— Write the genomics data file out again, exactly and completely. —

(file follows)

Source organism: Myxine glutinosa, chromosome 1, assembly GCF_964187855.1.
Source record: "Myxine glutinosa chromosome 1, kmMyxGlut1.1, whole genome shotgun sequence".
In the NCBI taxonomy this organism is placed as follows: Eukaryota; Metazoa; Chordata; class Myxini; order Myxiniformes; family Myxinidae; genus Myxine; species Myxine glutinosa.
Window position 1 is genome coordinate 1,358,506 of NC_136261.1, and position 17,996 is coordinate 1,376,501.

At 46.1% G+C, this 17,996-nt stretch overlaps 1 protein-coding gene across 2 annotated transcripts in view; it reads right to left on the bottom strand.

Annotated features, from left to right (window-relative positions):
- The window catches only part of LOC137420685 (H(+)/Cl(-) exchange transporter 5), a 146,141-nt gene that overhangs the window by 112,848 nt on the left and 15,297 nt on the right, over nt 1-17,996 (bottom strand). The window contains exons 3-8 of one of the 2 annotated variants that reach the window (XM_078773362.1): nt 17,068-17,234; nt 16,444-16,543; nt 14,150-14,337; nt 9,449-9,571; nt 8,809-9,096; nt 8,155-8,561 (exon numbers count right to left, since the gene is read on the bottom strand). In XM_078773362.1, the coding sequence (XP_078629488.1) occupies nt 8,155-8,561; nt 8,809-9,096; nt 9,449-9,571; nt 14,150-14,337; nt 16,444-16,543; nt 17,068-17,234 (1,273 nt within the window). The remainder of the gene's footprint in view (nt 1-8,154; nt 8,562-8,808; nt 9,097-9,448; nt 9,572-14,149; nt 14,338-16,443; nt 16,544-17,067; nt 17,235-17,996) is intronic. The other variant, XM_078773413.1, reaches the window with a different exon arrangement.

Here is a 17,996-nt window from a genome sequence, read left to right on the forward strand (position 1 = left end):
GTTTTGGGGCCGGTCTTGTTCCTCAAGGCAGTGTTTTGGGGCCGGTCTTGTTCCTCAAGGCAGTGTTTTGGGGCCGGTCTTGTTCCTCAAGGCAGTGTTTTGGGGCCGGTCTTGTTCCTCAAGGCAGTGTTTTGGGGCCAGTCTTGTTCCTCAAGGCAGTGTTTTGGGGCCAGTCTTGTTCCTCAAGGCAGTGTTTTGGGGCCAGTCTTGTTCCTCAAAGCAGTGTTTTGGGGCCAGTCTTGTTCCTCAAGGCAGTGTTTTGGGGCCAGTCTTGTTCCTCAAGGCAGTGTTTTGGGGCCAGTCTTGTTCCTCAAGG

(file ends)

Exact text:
Source organism: Myxine glutinosa, chromosome 1, assembly GCF_964187855.1.
Source record: "Myxine glutinosa chromosome 1, kmMyxGlut1.1, whole genome shotgun sequence".
In the NCBI taxonomy this organism is placed as follows: Eukaryota; Metazoa; Chordata; class Myxini; order Myxiniformes; family Myxinidae; genus Myxine; species Myxine glutinosa.
Window position 1 is genome coordinate 1,358,506 of NC_136261.1, and position 17,996 is coordinate 1,376,501.

At 46.1% G+C, this 17,996-nt stretch overlaps 1 protein-coding gene across 2 annotated transcripts in view; it reads right to left on the bottom strand.

Annotated features, from left to right (window-relative positions):
- The window catches only part of LOC137420685 (H(+)/Cl(-) exchange transporter 5), a 146,141-nt gene that overhangs the window by 112,848 nt on the left and 15,297 nt on the right, over nt 1-17,996 (bottom strand). The window contains exons 3-8 of one of the 2 annotated variants that reach the window (XM_078773362.1): nt 17,068-17,234; nt 16,444-16,543; nt 14,150-14,337; nt 9,449-9,571; nt 8,809-9,096; nt 8,155-8,561 (exon numbers count right to left, since the gene is read on the bottom strand). In XM_078773362.1, the coding sequence (XP_078629488.1) occupies nt 8,155-8,561; nt 8,809-9,096; nt 9,449-9,571; nt 14,150-14,337; nt 16,444-16,543; nt 17,068-17,234 (1,273 nt within the window). The remainder of the gene's footprint in view (nt 1-8,154; nt 8,562-8,808; nt 9,097-9,448; nt 9,572-14,149; nt 14,338-16,443; nt 16,544-17,067; nt 17,235-17,996) is intronic. The other variant, XM_078773413.1, reaches the window with a different exon arrangement.

Here is a 17,996-nt window from a genome sequence, read left to right on the forward strand (position 1 = left end):
GTTTTGGGGCCGGTCTTGTTCCTCAAGGCAGTGTTTTGGGGCCGGTCTTGTTCCTCAAGGCAGTGTTTTGGGGCCGGTCTTGTTCCTCAAGGCAGTGTTTTGGGGCCGGTCTTGTTCCTCAAGGCAGTGTTTTGGGGCCAGTCTTGTTCCTCAAGGCAGTGTTTTGGGGCCAGTCTTGTTCCTCAAGGCAGTGTTTTGGGGCCAGTCTTGTTCCTCAAAGCAGTGTTTTGGGGCCAGTCTTGTTCCTCAAGGCAGTGTTTTGGGGCCAGTCTTGTTCCTCAAGGCAGTGTTTTGGGGCCAGTCTTGTTCCTCAAGG